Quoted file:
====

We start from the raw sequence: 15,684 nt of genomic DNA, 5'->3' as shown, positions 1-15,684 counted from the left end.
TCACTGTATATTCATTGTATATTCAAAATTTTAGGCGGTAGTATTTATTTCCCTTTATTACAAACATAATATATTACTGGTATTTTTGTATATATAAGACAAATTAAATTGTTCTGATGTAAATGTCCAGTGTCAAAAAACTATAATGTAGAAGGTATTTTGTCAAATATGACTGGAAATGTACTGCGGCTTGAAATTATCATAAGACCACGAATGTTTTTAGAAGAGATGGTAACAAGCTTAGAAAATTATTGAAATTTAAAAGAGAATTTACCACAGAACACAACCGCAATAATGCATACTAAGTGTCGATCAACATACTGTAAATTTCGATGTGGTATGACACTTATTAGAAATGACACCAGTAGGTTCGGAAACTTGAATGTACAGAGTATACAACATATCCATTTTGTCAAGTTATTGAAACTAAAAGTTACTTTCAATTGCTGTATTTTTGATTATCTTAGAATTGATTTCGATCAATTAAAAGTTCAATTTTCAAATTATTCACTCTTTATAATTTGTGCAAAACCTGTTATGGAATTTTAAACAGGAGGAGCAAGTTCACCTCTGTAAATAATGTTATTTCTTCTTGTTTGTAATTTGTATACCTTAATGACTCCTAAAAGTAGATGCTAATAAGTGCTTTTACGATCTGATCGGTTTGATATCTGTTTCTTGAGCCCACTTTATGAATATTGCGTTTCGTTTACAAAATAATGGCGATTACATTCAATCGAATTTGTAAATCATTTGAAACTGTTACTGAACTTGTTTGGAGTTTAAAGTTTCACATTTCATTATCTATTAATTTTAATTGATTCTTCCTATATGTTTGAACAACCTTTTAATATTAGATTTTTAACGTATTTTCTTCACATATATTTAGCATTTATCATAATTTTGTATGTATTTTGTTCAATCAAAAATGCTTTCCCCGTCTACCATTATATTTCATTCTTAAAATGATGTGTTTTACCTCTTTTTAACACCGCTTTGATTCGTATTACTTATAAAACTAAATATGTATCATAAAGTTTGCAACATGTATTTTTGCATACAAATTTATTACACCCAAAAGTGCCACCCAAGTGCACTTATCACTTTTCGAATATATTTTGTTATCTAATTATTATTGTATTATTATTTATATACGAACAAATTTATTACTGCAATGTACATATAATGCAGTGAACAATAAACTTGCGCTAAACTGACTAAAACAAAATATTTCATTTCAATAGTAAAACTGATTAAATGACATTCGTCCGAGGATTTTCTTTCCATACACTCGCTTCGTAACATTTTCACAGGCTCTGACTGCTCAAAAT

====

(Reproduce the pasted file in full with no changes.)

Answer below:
We start from the raw sequence: 15,684 nt of genomic DNA, 5'->3' as shown, positions 1-15,684 counted from the left end.
TCACTGTATATTCATTGTATATTCAAAATTTTAGGCGGTAGTATTTATTTCCCTTTATTACAAACATAATATATTACTGGTATTTTTGTATATATAAGACAAATTAAATTGTTCTGATGTAAATGTCCAGTGTCAAAAAACTATAATGTAGAAGGTATTTTGTCAAATATGACTGGAAATGTACTGCGGCTTGAAATTATCATAAGACCACGAATGTTTTTAGAAGAGATGGTAACAAGCTTAGAAAATTATTGAAATTTAAAAGAGAATTTACCACAGAACACAACCGCAATAATGCATACTAAGTGTCGATCAACATACTGTAAATTTCGATGTGGTATGACACTTATTAGAAATGACACCAGTAGGTTCGGAAACTTGAATGTACAGAGTATACAACATATCCATTTTGTCAAGTTATTGAAACTAAAAGTTACTTTCAATTGCTGTATTTTTGATTATCTTAGAATTGATTTCGATCAATTAAAAGTTCAATTTTCAAATTATTCACTCTTTATAATTTGTGCAAAACCTGTTATGGAATTTTAAACAGGAGGAGCAAGTTCACCTCTGTAAATAATGTTATTTCTTCTTGTTTGTAATTTGTATACCTTAATGACTCCTAAAAGTAGATGCTAATAAGTGCTTTTACGATCTGATCGGTTTGATATCTGTTTCTTGAGCCCACTTTATGAATATTGCGTTTCGTTTACAAAATAATGGCGATTACATTCAATCGAATTTGTAAATCATTTGAAACTGTTACTGAACTTGTTTGGAGTTTAAAGTTTCACATTTCATTATCTATTAATTTTAATTGATTCTTCCTATATGTTTGAACAACCTTTTAATATTAGATTTTTAACGTATTTTCTTCACATATATTTAGCATTTATCATAATTTTGTATGTATTTTGTTCAATCAAAAATGCTTTCCCCGTCTACCATTATATTTCATTCTTAAAATGATGTGTTTTACCTCTTTTTAACACCGCTTTGATTCGTATTACTTATAAAACTAAATATGTATCATAAAGTTTGCAACATGTATTTTTGCATACAAATTTATTACACCCAAAAGTGCCACCCAAGTGCACTTATCACTTTTCGAATATATTTTGTTATCTAATTATTATTGTATTATTATTTATATACGAACAAATTTATTACTGCAATGTACATATAATGCAGTGAACAATAAACTTGCGCTAAACTGACTAAAACAAAATATTTCATTTCAATAGTAAAACTGATTAAATGACATTCGTCCGAGGATTTTCTTTCCATACACTCGCTTCGTAACATTTTCACAGGCTCTGACTGCTCAAAAT